The Philippine government is expected to borrow more than P1 trillion to cover the projected budget deficit next year, Finance Secretary Benjamin Diokno said Friday.
During the House of Representatives budget briefings, Diokno said that “total revenue projections in 2023 was P3.6 trillion” against a proposed budget of P5.268-trillion.
The Finance chief said that the “projected expenditures is P5.1 trillion and there will be a deficit of P1.16 trillion.”
Albay 1st District Representative Edcel Lagman asked if the projected budget shortfall would be financed through new borrowings.
Diokno responded in the affirmative.
“We have to finance [through borrowings]. We will rely heavily on domestic sources so there will no foreign exchange risks,” the Finance chief said.
He said that 75% of borrowings will be sourced locally while 25% will be from foreign sources.
Despite the projected amount of borrowings next year, the Finance chief said that “our needs for borrowing will decline significantly because I don’t think we will have another pandemic in the near future.”
To recall, the Finance chief earlier said that the government would no longer borrow as much as what was done during the Duterte administration.
“What is really relevant is debt as a percentage of GDP (gross domestic product), the size of the economy, and that has been declining,” Diokno said during the House hearing.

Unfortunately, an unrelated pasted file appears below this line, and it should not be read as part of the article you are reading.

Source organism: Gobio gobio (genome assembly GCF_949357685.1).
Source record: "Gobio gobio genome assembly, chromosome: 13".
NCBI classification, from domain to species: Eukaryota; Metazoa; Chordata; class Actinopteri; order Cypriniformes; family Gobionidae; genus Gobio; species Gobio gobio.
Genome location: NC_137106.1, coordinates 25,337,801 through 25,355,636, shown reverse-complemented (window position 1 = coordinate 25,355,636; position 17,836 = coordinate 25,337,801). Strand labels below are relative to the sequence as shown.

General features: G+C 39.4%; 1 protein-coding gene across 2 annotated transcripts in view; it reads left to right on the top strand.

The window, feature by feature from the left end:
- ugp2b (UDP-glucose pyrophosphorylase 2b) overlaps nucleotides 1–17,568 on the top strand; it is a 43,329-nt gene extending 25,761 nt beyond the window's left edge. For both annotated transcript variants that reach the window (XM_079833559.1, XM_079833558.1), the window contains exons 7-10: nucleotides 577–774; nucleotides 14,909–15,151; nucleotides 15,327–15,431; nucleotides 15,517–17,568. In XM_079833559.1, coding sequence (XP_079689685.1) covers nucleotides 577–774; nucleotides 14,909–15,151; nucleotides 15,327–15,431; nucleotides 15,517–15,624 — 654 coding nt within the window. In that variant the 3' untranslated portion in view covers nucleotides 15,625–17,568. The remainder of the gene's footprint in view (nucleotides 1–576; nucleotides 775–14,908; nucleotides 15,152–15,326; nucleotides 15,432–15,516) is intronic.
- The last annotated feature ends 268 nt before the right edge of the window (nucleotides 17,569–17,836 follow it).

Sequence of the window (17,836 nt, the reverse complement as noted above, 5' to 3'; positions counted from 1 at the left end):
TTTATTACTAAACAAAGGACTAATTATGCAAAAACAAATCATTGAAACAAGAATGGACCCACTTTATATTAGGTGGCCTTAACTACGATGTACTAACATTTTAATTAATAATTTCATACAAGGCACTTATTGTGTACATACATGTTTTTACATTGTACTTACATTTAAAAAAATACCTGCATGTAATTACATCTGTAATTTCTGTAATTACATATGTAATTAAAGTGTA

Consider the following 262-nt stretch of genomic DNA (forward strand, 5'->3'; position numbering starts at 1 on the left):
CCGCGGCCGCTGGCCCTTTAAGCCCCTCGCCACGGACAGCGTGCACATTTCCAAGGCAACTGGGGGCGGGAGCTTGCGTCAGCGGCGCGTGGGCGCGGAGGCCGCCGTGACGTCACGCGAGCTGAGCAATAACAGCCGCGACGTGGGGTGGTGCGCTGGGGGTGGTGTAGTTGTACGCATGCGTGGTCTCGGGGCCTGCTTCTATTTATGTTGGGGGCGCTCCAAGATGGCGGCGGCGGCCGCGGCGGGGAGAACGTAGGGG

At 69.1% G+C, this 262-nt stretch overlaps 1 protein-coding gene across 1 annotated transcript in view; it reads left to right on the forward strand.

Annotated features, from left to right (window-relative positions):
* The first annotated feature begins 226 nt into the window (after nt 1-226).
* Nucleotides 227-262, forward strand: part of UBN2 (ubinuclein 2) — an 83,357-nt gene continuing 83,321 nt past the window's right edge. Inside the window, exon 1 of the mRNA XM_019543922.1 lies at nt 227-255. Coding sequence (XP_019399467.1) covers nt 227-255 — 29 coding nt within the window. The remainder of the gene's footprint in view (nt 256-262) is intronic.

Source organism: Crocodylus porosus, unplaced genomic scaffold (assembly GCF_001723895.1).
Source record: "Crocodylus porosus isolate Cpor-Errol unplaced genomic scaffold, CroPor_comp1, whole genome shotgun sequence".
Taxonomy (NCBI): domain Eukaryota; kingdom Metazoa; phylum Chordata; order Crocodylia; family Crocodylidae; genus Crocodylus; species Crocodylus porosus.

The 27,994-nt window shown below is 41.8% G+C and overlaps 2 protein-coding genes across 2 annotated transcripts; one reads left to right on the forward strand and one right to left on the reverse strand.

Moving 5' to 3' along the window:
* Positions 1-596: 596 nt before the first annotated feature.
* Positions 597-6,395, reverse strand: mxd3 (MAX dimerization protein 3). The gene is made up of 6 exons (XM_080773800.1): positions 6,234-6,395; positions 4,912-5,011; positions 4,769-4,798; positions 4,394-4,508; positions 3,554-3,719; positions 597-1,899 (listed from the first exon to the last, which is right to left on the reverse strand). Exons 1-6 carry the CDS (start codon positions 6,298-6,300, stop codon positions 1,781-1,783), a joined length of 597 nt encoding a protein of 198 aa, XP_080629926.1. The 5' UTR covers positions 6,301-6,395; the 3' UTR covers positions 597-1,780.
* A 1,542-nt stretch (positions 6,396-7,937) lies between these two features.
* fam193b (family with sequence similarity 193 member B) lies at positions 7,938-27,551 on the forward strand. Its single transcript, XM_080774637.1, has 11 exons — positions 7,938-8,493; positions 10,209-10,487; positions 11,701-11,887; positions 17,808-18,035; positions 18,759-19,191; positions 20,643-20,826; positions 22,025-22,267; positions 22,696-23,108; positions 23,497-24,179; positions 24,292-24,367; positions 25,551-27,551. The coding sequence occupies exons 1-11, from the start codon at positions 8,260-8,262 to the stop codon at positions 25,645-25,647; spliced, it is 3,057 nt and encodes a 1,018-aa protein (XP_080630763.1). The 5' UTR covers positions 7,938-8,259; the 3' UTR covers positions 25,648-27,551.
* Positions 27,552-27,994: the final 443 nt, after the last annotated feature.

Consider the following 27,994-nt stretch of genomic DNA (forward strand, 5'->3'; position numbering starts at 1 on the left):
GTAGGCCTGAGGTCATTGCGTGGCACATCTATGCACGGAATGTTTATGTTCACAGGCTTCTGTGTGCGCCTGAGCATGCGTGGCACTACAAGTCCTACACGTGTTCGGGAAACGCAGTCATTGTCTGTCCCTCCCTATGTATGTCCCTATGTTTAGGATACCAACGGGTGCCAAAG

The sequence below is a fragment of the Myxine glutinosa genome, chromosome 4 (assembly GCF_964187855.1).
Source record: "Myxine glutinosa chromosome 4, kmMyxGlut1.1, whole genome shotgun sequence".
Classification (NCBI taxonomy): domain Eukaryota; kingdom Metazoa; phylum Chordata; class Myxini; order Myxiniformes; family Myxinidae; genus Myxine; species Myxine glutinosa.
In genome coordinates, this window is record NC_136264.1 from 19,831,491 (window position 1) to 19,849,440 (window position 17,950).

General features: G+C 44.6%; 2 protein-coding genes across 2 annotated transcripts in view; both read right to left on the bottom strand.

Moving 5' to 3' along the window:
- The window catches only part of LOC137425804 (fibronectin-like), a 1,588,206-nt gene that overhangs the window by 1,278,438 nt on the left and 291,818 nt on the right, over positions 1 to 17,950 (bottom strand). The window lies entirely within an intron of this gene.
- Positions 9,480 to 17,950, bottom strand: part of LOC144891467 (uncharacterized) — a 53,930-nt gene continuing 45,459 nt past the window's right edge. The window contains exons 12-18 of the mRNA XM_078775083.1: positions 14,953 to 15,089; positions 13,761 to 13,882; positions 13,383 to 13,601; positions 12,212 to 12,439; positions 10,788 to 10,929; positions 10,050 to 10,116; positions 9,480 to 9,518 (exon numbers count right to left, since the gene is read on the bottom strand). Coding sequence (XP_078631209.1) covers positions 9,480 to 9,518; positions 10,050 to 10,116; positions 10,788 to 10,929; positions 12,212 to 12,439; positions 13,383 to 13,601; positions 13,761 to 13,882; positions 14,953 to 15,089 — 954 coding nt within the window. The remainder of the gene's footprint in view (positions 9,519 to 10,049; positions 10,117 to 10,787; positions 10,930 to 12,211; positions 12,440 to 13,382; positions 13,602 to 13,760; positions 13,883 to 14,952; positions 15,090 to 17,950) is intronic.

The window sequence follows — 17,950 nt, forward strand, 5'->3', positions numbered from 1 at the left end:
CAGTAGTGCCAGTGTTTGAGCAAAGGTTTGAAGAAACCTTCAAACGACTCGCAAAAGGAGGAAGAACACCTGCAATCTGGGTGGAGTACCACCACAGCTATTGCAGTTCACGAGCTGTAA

As of end-June 2022, the debt-to-GDP ratio stood at 62.1%, lower than the 63.5% debt level as a percentage of GDP in the first quarter of the year.
As of end-June, the Duterte administration's last month in office, the national government’s debt stock amounted to P12.79 trillion as the then administration embarked on a borrowing spree to boost state coffers to respond to the COVID-19 pandemic.
Among its expenditures, the then government provided cash aid to vulnerable sectors and procured vaccines to immunize the population as it implemented hard lockdowns to control the spread of the disease, causing economic activity to contract which affected state revenue collection.
“Our debt-to-GDP ratio will progressively decline. It will be somewhere in the neighborhood of 50% by the end of 2028,” Diokno said.
The Finance chief said earlier that the debt-to-GDP ratio would gradually decline to 61.8% this year, 61.3% by 2023, 60.6% by 2024, and 59.3% by 2025.
By the end of the Marcos administration in 2028, the debt level will be down to 52.5%.
Before the COVID-19 pandemic, the country’s debt-to-GDP ratio hit a record low of 39.6%.
“Our economy will also increase… our debt in relation to the size of economy that is actually declining. Our current situation is much, much better than before,” Diokno said. — DVM, GMA News